#13: Bible John

If you dance with Bible John, you may just be dancing with death. This Scottish serial killer tended to target young brunette women at a local dancehall in the city of Glasgow. Sketches and composite drawings paint a portrait of Bible John as a young man, while the official psychological profile references John's apparent puritanical nature. The killer would reportedly quote the Bible and condemn those married women who would frequent the dancehall, equating the act with adultery. The infamous Scottish serial killer Peter Tobin is believed by some to be Bible John, but to this day there's no definitive connection or answer in the case.

#12: The Monster of the Mangones

The moniker of “monster” is disgustingly fitting here. This Colombian serial killer is believed to have been responsible for the murders of at least 30 boys during the 1960s and '70s. The Monster’s reputation and reign of terror was such that he became something of a terrifying local legend. This was in part due to sadism involved in his methods, which included the use of syringes to extract blood. This led to suspicion that The Monster of the Mangones was the closest thing to a real life vampire Colombia had ever seen.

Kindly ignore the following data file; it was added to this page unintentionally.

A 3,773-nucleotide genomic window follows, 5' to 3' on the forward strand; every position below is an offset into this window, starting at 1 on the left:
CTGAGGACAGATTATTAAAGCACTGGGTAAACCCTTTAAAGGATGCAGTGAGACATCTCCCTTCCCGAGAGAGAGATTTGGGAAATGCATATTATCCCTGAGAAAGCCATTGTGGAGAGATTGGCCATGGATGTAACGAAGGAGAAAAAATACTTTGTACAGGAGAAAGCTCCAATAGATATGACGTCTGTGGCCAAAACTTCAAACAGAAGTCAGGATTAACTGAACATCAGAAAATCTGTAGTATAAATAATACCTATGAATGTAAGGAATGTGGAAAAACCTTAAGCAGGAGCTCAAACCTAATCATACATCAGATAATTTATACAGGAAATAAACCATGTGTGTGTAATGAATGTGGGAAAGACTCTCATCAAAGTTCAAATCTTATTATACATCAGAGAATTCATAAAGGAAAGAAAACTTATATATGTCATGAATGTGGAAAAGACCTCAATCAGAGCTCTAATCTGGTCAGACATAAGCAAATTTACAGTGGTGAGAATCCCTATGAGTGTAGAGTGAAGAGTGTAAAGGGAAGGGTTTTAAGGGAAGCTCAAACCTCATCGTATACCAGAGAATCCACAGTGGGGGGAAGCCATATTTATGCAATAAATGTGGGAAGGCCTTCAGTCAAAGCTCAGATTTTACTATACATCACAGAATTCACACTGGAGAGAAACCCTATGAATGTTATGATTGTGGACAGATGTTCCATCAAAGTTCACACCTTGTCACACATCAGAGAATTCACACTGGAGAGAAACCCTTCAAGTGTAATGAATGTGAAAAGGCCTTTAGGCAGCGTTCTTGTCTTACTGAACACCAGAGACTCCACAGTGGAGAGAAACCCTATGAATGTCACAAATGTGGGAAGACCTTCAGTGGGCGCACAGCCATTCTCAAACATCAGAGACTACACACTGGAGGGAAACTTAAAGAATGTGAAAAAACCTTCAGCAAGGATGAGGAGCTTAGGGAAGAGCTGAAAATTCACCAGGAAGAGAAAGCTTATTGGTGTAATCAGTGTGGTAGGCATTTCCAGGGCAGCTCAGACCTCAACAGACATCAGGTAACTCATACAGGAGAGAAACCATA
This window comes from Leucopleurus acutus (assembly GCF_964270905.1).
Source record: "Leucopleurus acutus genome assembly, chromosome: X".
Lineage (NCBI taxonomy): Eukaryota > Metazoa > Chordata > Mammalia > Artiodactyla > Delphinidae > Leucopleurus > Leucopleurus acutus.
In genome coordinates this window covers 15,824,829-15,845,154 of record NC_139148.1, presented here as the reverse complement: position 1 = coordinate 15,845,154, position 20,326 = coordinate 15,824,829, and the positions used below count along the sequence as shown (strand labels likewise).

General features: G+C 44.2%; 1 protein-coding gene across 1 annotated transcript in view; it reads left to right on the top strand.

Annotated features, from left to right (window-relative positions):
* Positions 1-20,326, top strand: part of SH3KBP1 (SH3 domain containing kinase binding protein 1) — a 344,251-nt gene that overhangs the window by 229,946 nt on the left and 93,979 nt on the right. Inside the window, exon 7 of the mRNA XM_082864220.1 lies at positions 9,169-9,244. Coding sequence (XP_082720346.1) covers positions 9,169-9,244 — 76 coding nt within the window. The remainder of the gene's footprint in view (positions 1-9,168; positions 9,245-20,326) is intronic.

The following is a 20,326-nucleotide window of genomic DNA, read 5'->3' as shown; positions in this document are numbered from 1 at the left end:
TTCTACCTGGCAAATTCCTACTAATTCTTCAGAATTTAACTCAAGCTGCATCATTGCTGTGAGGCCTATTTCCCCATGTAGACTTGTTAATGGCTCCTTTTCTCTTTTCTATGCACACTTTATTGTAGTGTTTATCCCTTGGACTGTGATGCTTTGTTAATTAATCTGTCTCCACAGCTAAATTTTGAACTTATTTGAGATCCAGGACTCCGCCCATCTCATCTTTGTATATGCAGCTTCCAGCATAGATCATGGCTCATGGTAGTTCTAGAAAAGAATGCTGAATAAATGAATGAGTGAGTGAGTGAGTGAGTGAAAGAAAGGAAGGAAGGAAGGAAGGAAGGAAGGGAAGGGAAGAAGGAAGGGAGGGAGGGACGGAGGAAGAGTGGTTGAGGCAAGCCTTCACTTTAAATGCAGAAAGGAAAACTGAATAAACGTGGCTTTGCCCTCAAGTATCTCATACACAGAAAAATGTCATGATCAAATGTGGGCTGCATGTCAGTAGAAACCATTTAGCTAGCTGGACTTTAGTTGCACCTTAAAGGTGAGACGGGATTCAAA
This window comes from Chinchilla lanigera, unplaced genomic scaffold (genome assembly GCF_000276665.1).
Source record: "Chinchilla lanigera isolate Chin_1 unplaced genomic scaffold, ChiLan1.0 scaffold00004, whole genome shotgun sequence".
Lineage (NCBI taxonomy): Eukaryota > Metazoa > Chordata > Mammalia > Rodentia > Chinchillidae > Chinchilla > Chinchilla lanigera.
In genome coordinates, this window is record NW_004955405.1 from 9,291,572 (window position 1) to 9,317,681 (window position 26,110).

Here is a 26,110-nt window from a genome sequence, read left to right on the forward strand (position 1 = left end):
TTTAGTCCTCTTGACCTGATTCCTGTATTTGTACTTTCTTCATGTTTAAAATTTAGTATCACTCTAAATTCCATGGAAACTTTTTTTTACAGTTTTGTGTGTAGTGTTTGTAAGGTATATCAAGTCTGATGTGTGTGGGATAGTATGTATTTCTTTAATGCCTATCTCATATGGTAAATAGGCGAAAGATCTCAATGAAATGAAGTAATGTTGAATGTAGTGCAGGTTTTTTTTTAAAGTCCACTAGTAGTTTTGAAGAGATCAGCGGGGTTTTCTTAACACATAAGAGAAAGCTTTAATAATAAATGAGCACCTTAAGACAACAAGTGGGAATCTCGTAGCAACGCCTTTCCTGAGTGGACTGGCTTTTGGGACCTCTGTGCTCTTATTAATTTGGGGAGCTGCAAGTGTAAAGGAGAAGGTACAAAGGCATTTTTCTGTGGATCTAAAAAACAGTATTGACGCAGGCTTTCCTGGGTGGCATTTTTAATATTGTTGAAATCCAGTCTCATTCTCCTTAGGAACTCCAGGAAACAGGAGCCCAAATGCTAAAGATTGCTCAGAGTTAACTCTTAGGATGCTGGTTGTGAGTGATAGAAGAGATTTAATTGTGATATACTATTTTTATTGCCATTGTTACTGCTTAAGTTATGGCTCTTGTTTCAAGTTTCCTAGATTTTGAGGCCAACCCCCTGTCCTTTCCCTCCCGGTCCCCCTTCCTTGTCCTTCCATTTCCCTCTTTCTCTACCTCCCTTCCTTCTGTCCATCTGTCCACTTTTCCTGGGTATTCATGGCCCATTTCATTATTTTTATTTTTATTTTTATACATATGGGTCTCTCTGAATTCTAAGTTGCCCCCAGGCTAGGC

#11: The Monster of Florence

Italy has had a number of disturbing serial killer cases go unsolved. Among the most notable was the Monster of Udine, while another monster lurked in Tuscany… the Monster of Florence. The crimes were quite similar to the Son of Sam killings in New York City, as the culprit tended to target couples in parked cars. However, the Monster of Florence also removed organs from some victims. A turbulent police investigation followed. The conviction of one suspect, Pietro Pacciani, turned into an acquittal; yet, after Pacciani’s death, two alleged accomplices were tried and controversially sentenced to life in prison. To this day, the true identity of the Monster of Florence remains a mystery.